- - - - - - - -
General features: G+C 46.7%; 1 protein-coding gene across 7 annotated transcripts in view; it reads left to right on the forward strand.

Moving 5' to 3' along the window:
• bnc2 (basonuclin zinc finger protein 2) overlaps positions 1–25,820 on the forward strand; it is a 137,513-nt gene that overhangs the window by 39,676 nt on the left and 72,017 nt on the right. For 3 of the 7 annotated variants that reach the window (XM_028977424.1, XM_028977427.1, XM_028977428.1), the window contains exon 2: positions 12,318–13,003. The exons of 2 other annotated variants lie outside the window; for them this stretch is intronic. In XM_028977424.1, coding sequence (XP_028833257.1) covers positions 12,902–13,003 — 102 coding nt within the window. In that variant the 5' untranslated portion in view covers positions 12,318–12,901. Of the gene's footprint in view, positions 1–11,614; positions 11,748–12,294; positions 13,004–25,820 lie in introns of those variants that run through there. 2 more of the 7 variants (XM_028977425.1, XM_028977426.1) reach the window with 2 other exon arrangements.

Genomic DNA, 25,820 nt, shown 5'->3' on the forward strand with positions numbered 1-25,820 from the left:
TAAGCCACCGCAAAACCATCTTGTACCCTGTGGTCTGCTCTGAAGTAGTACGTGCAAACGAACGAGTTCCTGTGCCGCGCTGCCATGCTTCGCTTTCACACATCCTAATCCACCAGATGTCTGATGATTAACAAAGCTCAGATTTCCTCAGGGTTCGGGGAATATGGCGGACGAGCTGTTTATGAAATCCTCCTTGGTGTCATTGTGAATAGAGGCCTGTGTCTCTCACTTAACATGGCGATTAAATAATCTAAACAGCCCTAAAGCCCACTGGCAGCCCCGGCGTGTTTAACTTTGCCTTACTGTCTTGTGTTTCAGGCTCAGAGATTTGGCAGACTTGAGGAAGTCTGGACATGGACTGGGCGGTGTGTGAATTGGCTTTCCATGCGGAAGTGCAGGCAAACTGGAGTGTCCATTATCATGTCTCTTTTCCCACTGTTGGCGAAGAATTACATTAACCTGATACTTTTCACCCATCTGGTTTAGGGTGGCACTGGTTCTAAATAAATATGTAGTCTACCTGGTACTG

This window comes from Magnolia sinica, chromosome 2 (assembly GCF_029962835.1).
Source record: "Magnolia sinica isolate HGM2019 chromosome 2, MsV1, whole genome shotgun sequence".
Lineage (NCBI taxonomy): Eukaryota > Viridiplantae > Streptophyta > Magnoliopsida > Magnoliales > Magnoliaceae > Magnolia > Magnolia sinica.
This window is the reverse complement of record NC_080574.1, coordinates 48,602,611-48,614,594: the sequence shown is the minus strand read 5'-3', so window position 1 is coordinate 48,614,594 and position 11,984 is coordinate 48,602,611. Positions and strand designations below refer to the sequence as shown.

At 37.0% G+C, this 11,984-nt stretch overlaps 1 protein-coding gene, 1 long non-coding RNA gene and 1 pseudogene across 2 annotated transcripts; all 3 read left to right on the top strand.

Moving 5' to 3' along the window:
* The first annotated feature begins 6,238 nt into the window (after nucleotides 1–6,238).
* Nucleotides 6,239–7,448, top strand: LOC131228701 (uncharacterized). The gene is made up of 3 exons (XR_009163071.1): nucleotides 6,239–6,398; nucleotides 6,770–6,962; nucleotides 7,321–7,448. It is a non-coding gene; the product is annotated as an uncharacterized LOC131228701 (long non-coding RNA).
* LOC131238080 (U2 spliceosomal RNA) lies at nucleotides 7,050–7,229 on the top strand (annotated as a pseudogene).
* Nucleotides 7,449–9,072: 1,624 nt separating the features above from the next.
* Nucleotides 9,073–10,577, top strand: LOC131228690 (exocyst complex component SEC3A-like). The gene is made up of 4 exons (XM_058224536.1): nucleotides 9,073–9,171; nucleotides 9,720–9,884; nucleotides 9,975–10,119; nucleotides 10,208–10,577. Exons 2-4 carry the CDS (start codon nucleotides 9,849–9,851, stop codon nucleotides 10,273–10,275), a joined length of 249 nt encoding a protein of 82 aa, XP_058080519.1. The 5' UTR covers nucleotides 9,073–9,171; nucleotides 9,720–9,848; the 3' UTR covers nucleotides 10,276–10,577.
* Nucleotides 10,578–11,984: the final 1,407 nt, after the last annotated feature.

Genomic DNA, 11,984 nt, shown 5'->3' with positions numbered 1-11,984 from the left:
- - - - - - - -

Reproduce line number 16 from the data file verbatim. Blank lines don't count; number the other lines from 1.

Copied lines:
* Nucleotides 9,073–10,577, top strand: LOC131228690 (exocyst complex component SEC3A-like). The gene is made up of 4 exons (XM_058224536.1): nucleotides 9,073–9,171; nucleotides 9,720–9,884; nucleotides 9,975–10,119; nucleotides 10,208–10,577. Exons 2-4 carry the CDS (start codon nucleotides 9,849–9,851, stop codon nucleotides 10,273–10,275), a joined length of 249 nt encoding a protein of 82 aa, XP_058080519.1. The 5' UTR covers nucleotides 9,073–9,171; nucleotides 9,720–9,848; the 3' UTR covers nucleotides 10,276–10,577.